As the experts sitting here, what are your wishes and visions for the further development of digitalization?

Maria Sievert: As entrepreneurs, we all somehow have this curiosity and hunger to improve things. For me, digitalization is not an end in itself – digitalization just because that’s what people do – no, but because I want to use it to achieve something. As a tool to make things better. In our case: a chance to avoid false diagnoses of cancer in the future.

Laura Lammel: With regard to digitalization, it is important to take the entire society on board with us. People of all ages, with different educational backgrounds and nationalities. Digital technologies should be available to everyone, and at the same time it should be clear that it is still nice to be able to read a book.

Pamela Herget-Wehlitz: Like any technology, digitalization can be seen in both positive and negative ways. We have to get a grip on certain things, such as cybersecurity or this massive dependence on a few software manufacturers. This is where I would like to see politics come to the rescue. I would be thrilled if society as a whole would succeed in ensuring that we can use the bright side of digitalization and keep the negative aspects in check.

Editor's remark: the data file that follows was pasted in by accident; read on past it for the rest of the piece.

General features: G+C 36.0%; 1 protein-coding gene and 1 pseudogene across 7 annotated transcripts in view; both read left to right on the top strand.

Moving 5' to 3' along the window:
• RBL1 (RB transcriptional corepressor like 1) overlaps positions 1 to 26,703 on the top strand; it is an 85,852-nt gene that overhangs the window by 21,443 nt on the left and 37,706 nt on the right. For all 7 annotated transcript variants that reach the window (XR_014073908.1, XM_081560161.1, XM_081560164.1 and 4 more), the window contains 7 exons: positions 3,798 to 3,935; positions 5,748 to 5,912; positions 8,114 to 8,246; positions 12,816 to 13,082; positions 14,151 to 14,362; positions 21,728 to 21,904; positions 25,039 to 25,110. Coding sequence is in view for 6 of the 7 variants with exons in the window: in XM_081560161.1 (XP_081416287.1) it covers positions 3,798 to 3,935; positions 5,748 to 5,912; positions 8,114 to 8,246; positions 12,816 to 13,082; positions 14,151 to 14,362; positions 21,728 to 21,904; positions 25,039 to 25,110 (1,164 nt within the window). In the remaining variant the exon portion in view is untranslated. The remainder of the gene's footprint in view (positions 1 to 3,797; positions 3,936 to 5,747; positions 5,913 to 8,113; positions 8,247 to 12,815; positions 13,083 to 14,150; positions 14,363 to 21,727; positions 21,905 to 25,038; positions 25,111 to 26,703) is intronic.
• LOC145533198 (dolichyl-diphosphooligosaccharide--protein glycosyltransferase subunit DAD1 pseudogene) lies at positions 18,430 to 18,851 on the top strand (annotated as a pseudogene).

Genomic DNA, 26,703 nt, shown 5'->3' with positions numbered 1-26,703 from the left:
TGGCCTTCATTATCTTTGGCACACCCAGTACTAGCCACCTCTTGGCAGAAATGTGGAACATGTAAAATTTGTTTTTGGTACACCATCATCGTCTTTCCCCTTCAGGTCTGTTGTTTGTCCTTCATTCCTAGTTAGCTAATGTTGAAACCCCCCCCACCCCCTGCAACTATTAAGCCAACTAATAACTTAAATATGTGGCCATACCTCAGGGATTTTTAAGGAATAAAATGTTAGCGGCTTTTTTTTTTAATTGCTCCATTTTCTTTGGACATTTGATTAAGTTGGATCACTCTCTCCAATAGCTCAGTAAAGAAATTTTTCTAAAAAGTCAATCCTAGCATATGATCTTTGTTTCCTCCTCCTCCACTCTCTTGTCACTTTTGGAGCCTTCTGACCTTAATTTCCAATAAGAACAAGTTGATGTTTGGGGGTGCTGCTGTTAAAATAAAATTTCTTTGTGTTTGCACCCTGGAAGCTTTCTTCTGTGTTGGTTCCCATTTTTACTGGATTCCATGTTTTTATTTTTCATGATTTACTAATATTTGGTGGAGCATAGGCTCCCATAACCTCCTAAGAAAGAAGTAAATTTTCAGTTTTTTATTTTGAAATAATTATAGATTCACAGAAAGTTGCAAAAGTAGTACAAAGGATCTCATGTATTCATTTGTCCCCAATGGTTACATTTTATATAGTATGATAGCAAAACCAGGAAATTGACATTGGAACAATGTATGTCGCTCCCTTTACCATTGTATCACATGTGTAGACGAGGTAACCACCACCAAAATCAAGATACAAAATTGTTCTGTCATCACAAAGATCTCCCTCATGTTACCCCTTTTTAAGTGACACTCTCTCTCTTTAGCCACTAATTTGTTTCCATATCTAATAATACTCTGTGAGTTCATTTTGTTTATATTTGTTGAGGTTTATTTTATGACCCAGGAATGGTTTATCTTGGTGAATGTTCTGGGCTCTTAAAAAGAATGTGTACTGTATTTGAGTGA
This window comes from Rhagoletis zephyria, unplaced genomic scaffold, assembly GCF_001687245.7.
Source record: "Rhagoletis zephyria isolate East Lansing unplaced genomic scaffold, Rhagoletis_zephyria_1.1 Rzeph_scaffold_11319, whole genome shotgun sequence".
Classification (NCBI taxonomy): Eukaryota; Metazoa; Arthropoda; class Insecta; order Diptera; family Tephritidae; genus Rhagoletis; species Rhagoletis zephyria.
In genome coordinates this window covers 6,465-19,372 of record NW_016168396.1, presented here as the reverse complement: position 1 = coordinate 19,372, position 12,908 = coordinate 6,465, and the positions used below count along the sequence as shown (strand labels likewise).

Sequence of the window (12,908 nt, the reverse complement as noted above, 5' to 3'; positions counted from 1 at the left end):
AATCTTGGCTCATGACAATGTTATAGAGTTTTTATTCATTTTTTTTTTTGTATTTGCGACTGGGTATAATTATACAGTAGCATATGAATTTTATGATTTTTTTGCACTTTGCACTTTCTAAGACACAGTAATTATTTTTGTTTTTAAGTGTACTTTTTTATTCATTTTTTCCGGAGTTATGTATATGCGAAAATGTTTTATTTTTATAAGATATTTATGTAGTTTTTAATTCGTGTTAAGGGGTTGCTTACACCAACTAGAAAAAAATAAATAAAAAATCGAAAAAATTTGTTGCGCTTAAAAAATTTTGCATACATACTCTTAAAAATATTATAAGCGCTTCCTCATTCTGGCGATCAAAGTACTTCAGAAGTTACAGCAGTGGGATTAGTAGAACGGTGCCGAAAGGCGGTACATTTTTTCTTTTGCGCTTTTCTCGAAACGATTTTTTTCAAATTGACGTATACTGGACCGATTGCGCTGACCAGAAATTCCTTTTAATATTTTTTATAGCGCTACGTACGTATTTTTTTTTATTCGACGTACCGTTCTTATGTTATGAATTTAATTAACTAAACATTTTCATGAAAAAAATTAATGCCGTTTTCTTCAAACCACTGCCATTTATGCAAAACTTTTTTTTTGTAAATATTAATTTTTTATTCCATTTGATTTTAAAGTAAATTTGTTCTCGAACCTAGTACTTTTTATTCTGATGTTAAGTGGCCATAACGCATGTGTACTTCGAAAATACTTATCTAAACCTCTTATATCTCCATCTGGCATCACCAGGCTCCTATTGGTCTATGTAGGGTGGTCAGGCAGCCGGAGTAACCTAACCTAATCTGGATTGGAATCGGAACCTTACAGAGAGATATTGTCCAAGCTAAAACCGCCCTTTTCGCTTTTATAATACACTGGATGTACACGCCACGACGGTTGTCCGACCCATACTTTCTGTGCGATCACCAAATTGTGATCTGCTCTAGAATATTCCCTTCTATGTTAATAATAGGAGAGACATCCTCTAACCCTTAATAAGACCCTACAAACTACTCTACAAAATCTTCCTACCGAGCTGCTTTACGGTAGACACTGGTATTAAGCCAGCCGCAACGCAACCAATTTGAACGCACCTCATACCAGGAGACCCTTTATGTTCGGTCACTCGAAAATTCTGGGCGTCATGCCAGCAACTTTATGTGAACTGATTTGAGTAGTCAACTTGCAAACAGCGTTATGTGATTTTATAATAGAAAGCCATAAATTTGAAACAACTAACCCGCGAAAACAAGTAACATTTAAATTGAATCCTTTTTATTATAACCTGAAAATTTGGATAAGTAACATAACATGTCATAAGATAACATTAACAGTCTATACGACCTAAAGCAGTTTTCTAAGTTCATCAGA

Elisabetta Castiglioni: More initiatives to boost digitalization in and for Europe! One such initiative is GAIAX, the European Cloud, which stores and processes data in accordance with European data security standards. We have to gradually free ourselves from our dependence on the United States and China.